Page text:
Let’s talk about how forest bathing can improve your health
Do you take nature baths regularly? If you’ve ever spent time in on a hiking trail, forest, or park that is densely populated with trees you may be able to attest to the relaxing feeling you have walking or running outdoors. You may feel as you experience the sounds of nature, the fresh air, the trees that there’s something intangible that is revitalizing. Well it turns out, there is now research that suggests that exposure to nature, and forests in particular, can have remarkable positive benefits on human health.
The Japanese Ministry of Agriculture jumped on nature bathing full force in the 1990s when their coined the term Shinrin-yoku, which literally means forest bathing! Lately Shinrin-yoku has garnered more attention for its ability to increase relaxation and reduce stress. Some researchers say that the health benefits of forest bathing may be attributed to organic compounds called phytoncides that are given off by plants and allow those who breathe them in to achieve a more relaxed state. Others say benefits may come from the pure wonder and awe one feels when immersed in nature which increases the practice of gratitude. Not only can regular time in natural environments promote positive emotions, lower stress levels, reduce blood pressure, improve working memory, and increase feeling of being alive it also has been associated with increasing physical and mental energy, and accelerating the healing process when disease is present in the body.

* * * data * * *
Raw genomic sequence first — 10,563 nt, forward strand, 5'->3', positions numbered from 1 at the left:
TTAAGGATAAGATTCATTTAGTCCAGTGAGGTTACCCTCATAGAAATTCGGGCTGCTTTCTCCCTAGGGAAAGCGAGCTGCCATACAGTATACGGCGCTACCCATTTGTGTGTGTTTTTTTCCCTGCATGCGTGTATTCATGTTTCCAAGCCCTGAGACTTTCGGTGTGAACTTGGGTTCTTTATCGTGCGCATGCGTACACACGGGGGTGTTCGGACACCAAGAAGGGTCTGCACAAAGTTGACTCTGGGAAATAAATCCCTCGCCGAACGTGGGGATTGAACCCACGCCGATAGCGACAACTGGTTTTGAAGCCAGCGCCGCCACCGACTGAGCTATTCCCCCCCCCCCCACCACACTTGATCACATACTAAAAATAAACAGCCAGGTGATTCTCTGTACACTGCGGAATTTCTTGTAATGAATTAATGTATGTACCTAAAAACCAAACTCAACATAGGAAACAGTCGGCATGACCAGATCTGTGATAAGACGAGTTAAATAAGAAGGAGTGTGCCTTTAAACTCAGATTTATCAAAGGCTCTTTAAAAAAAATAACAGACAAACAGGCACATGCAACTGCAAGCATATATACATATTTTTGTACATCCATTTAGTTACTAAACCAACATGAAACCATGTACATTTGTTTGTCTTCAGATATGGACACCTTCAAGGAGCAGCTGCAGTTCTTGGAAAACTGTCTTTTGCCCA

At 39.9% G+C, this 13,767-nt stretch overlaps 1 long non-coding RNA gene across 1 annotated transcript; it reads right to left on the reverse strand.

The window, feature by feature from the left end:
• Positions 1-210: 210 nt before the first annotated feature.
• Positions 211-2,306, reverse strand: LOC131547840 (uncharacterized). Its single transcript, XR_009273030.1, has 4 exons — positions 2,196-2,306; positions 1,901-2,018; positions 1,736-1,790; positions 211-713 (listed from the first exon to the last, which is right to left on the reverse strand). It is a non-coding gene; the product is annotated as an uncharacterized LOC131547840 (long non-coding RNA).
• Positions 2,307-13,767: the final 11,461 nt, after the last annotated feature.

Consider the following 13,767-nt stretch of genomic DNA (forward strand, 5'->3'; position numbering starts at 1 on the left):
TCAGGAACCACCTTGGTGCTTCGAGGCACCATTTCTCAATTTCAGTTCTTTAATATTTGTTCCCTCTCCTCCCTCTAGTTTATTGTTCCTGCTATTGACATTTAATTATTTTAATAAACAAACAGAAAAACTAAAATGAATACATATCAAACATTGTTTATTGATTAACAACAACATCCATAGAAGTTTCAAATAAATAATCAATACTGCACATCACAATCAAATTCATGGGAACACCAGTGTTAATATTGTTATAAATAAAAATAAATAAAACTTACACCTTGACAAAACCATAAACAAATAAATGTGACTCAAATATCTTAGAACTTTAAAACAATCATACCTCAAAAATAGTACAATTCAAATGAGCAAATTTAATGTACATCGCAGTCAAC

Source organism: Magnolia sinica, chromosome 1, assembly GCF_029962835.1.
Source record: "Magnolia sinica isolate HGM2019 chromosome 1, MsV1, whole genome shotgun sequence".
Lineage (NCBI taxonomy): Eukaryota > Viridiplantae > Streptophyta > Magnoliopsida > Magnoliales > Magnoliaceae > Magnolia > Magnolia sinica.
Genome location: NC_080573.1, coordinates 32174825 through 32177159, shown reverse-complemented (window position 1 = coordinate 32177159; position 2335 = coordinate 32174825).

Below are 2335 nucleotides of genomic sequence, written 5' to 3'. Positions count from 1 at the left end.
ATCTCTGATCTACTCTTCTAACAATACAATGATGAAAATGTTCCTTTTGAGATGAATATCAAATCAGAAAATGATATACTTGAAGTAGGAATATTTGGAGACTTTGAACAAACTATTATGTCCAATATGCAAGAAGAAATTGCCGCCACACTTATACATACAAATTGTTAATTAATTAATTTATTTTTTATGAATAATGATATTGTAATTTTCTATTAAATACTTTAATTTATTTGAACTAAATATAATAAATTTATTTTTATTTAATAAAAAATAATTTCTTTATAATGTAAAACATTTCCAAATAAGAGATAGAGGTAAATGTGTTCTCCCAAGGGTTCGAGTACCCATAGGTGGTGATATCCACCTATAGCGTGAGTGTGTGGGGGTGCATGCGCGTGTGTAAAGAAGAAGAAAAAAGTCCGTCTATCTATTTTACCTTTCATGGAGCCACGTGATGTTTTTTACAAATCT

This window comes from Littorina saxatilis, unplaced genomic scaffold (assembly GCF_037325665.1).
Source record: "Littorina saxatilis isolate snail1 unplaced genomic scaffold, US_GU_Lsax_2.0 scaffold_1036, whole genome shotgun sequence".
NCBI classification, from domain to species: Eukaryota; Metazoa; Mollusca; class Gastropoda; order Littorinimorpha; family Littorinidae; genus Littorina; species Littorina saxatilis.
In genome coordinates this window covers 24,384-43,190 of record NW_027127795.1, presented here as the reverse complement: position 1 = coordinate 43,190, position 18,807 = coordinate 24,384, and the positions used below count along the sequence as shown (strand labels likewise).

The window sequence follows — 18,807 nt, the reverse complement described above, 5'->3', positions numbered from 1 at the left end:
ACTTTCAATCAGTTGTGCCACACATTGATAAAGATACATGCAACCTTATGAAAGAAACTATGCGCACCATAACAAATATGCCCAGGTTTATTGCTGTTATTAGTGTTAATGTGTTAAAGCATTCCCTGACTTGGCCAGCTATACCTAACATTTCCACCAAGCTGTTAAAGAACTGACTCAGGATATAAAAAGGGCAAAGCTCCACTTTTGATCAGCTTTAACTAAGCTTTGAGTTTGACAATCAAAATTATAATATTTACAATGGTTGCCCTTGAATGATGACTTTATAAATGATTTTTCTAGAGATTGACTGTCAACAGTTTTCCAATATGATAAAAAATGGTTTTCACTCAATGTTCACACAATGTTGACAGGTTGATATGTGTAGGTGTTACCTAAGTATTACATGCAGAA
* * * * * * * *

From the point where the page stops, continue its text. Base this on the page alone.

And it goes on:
Shirin-yoku, which is considered a form of nature therapy, has been shown by research to have therapeutic effects on immune functioning by causing an increase in natural killer cells, the cardiovascular system, the respiratory system, mood disorders such as depression and anxiety, and mental relaxation which is key for reducing stress levels. Although the reasons are not necessarily definitive, we do know that taking a bath in nature is a good thing. So leave your swimming trunks at home, grab your trail sneakers, and a hoodie and try to find some time to hit a trail. You can go alone, with groups, or even find a forest that has guided walks. During your experience it’s important to not treat your time in the forest as a workout. Try to leave all of your technological devices behind, observe as much of terrain around you, breathe deeply, and even take some time to sit at some point during your experience. For maximum benefits try to practice forest bathing at least once a week. Your health: mind, body, and spirit will say thank you.
To learn more about the safety of Shinrin Yoku check out our dedicated page!
Hansen, M. M., Jones, R., & Tocchini, K. (2017). Shinrin-Yoku (Forest Bathing) and Nature Therapy: A State-of-the-Art Review. International Journal of Environmental Research and Public Health, 14(8), 851. doi:10.3390/ijerph14080851
Park BJ, Tsunetsugu Y, Kasetani T, Kagawa T, Miyazaki Y. The physiological effects of Shinrin-yoku (taking in the forest atmosphere or forest bathing): evidence from field experiments in 24 forests across Japan. Environ Health Prev Med. 2010 Jan;15(1):18-26. doi: 10.1007/s12199-009-0086-9. PubMed PMID: 19568835;
PubMed Central PMCID: PMC2793346.
Tsunetsugu, Y., Park, B.-J., & Miyazaki, Y. (2010). Trends in research related to “Shinrin-yoku” (taking in the forest atmosphere or forest bathing) in Japan. Environmental Health and Preventive Medicine, 15(1), 27–37. http://doi.org/10.1007/s12199-009-0091-z